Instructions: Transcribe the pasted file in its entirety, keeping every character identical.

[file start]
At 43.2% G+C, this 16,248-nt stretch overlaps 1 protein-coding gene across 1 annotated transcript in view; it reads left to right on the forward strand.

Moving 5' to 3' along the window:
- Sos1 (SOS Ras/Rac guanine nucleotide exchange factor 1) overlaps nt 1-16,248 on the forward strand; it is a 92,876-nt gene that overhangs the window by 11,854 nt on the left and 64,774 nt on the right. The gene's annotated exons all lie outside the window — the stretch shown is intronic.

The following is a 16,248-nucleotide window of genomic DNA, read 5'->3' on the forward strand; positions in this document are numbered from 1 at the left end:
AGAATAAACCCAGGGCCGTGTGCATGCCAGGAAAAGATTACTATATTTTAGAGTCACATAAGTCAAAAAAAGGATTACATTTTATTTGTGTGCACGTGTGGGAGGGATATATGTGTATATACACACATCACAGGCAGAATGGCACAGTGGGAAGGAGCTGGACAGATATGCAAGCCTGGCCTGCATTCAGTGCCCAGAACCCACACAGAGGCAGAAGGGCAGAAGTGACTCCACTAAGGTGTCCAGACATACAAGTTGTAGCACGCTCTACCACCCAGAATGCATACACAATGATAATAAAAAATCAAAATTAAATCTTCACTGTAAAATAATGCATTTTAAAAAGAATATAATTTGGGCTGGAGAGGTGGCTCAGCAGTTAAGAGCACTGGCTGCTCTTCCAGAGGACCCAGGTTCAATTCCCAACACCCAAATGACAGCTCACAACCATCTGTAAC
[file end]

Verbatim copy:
At 43.2% G+C, this 16,248-nt stretch overlaps 1 protein-coding gene across 1 annotated transcript in view; it reads left to right on the forward strand.

Moving 5' to 3' along the window:
- Sos1 (SOS Ras/Rac guanine nucleotide exchange factor 1) overlaps nt 1-16,248 on the forward strand; it is a 92,876-nt gene that overhangs the window by 11,854 nt on the left and 64,774 nt on the right. The gene's annotated exons all lie outside the window — the stretch shown is intronic.

The following is a 16,248-nucleotide window of genomic DNA, read 5'->3' on the forward strand; positions in this document are numbered from 1 at the left end:
AGAATAAACCCAGGGCCGTGTGCATGCCAGGAAAAGATTACTATATTTTAGAGTCACATAAGTCAAAAAAAGGATTACATTTTATTTGTGTGCACGTGTGGGAGGGATATATGTGTATATACACACATCACAGGCAGAATGGCACAGTGGGAAGGAGCTGGACAGATATGCAAGCCTGGCCTGCATTCAGTGCCCAGAACCCACACAGAGGCAGAAGGGCAGAAGTGACTCCACTAAGGTGTCCAGACATACAAGTTGTAGCACGCTCTACCACCCAGAATGCATACACAATGATAATAAAAAATCAAAATTAAATCTTCACTGTAAAATAATGCATTTTAAAAAGAATATAATTTGGGCTGGAGAGGTGGCTCAGCAGTTAAGAGCACTGGCTGCTCTTCCAGAGGACCCAGGTTCAATTCCCAACACCCAAATGACAGCTCACAACCATCTGTAAC